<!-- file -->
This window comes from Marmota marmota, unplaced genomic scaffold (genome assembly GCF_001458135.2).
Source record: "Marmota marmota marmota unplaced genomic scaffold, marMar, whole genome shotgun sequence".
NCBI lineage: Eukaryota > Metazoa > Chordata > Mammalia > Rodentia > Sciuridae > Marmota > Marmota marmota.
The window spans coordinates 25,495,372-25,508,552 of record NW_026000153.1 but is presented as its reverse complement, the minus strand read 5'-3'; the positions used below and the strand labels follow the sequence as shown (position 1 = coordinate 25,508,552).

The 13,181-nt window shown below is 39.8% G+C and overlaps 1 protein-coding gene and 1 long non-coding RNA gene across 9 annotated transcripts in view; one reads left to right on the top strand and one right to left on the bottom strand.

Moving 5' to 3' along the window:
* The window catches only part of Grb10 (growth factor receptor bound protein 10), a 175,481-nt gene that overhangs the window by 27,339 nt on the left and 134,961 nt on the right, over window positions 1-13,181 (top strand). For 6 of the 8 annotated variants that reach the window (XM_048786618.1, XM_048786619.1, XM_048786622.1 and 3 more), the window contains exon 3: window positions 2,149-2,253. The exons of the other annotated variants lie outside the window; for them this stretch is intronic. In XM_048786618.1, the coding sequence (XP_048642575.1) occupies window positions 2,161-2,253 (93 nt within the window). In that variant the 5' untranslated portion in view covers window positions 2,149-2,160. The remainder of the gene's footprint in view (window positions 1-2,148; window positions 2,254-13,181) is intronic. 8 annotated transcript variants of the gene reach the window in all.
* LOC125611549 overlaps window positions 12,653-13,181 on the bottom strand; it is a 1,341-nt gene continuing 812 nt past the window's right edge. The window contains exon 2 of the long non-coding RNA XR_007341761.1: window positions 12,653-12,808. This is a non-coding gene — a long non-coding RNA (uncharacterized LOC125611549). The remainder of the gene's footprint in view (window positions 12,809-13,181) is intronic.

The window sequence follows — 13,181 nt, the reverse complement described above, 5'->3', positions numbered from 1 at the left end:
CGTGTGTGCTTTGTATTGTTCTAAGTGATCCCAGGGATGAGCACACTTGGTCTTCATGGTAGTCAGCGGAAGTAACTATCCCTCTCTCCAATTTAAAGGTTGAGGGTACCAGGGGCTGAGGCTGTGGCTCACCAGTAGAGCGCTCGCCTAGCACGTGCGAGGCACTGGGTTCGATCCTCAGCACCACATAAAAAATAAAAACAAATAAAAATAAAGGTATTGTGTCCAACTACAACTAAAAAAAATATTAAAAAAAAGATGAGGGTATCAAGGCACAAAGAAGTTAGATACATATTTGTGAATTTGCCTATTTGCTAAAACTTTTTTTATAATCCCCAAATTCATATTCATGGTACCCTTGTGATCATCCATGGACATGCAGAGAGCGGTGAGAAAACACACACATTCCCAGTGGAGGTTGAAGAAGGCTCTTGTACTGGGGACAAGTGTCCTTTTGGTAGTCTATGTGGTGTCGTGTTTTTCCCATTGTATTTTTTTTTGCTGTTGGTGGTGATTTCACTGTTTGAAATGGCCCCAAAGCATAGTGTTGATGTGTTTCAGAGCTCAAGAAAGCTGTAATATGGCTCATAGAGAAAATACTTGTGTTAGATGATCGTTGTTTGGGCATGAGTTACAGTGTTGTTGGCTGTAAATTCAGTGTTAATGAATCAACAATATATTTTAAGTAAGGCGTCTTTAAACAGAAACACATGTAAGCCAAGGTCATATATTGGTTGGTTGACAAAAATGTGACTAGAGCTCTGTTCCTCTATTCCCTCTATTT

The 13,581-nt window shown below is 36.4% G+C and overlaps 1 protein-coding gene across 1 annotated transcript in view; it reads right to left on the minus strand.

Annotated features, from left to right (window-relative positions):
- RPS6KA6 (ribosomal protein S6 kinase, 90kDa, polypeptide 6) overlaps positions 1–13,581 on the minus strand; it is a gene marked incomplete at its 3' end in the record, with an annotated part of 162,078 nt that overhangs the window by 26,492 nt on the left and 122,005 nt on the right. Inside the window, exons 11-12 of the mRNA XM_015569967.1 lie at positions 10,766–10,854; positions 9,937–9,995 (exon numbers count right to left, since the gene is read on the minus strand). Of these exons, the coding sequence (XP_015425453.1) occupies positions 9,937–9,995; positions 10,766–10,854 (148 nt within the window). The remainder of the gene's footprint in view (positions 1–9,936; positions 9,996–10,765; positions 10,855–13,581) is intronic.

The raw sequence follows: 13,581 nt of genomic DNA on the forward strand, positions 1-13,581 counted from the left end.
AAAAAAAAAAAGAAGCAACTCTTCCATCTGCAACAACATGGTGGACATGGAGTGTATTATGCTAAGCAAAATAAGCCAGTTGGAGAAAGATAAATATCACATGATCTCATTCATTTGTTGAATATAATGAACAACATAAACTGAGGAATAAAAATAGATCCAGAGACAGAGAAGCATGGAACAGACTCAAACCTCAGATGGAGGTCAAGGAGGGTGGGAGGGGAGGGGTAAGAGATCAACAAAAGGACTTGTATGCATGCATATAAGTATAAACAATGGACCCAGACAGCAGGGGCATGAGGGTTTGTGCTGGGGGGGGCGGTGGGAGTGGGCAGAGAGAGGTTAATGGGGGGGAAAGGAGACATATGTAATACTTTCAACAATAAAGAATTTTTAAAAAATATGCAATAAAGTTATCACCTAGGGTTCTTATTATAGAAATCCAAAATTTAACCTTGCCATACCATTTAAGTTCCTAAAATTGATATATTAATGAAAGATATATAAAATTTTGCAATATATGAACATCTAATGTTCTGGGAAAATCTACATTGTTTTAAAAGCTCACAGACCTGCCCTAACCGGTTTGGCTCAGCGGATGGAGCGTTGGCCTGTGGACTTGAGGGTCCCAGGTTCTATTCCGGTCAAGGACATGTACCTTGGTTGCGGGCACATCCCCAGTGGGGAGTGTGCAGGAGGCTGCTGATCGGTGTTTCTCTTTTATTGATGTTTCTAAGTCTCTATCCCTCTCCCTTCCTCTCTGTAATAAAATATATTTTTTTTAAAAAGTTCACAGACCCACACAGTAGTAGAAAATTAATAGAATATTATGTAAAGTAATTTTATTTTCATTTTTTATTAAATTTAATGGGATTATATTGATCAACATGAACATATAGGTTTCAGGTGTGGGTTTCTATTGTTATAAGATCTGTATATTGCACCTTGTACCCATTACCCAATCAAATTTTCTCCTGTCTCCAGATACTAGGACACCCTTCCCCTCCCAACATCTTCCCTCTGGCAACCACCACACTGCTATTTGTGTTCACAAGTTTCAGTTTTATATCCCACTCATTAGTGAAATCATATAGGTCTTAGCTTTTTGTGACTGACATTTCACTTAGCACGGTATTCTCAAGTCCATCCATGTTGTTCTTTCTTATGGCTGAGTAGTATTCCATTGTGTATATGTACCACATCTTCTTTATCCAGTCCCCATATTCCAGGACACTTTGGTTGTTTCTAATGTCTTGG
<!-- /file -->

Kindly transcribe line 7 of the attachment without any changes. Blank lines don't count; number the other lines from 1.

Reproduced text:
* The window catches only part of Grb10 (growth factor receptor bound protein 10), a 175,481-nt gene that overhangs the window by 27,339 nt on the left and 134,961 nt on the right, over window positions 1-13,181 (top strand). For 6 of the 8 annotated variants that reach the window (XM_048786618.1, XM_048786619.1, XM_048786622.1 and 3 more), the window contains exon 3: window positions 2,149-2,253. The exons of the other annotated variants lie outside the window; for them this stretch is intronic. In XM_048786618.1, the coding sequence (XP_048642575.1) occupies window positions 2,161-2,253 (93 nt within the window). In that variant the 5' untranslated portion in view covers window positions 2,149-2,160. The remainder of the gene's footprint in view (window positions 1-2,148; window positions 2,254-13,181) is intronic. 8 annotated transcript variants of the gene reach the window in all.